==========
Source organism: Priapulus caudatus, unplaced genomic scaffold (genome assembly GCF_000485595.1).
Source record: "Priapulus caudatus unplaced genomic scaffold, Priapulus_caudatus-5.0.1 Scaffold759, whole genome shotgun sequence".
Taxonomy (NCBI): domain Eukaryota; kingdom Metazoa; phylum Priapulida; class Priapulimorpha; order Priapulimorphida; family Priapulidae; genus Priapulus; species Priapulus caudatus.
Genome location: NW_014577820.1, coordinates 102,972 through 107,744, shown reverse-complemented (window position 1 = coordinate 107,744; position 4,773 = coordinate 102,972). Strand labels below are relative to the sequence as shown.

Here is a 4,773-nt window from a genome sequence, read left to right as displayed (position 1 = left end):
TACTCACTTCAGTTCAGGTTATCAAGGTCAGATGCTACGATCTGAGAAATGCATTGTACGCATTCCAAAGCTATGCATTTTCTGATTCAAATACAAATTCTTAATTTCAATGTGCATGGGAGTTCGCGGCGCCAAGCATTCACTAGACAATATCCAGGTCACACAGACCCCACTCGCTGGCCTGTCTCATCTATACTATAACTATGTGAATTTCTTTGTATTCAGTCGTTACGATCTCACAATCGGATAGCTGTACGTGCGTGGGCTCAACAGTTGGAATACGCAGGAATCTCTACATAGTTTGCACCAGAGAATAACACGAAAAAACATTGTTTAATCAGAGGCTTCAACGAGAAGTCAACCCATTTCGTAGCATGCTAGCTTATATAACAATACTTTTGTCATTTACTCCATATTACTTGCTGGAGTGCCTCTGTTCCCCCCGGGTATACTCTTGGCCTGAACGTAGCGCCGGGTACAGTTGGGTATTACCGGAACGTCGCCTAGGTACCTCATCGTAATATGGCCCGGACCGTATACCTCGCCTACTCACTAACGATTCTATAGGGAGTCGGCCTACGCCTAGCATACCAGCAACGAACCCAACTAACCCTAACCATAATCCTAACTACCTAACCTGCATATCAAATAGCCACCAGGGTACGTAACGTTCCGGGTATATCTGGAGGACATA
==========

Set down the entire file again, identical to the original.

Source organism: Priapulus caudatus, unplaced genomic scaffold (genome assembly GCF_000485595.1).
Source record: "Priapulus caudatus unplaced genomic scaffold, Priapulus_caudatus-5.0.1 Scaffold759, whole genome shotgun sequence".
Taxonomy (NCBI): domain Eukaryota; kingdom Metazoa; phylum Priapulida; class Priapulimorpha; order Priapulimorphida; family Priapulidae; genus Priapulus; species Priapulus caudatus.
Genome location: NW_014577820.1, coordinates 102,972 through 107,744, shown reverse-complemented (window position 1 = coordinate 107,744; position 4,773 = coordinate 102,972). Strand labels below are relative to the sequence as shown.

Here is a 4,773-nt window from a genome sequence, read left to right as displayed (position 1 = left end):
TACTCACTTCAGTTCAGGTTATCAAGGTCAGATGCTACGATCTGAGAAATGCATTGTACGCATTCCAAAGCTATGCATTTTCTGATTCAAATACAAATTCTTAATTTCAATGTGCATGGGAGTTCGCGGCGCCAAGCATTCACTAGACAATATCCAGGTCACACAGACCCCACTCGCTGGCCTGTCTCATCTATACTATAACTATGTGAATTTCTTTGTATTCAGTCGTTACGATCTCACAATCGGATAGCTGTACGTGCGTGGGCTCAACAGTTGGAATACGCAGGAATCTCTACATAGTTTGCACCAGAGAATAACACGAAAAAACATTGTTTAATCAGAGGCTTCAACGAGAAGTCAACCCATTTCGTAGCATGCTAGCTTATATAACAATACTTTTGTCATTTACTCCATATTACTTGCTGGAGTGCCTCTGTTCCCCCCGGGTATACTCTTGGCCTGAACGTAGCGCCGGGTACAGTTGGGTATTACCGGAACGTCGCCTAGGTACCTCATCGTAATATGGCCCGGACCGTATACCTCGCCTACTCACTAACGATTCTATAGGGAGTCGGCCTACGCCTAGCATACCAGCAACGAACCCAACTAACCCTAACCATAATCCTAACTACCTAACCTGCATATCAAATAGCCACCAGGGTACGTAACGTTCCGGGTATATCTGGAGGACATA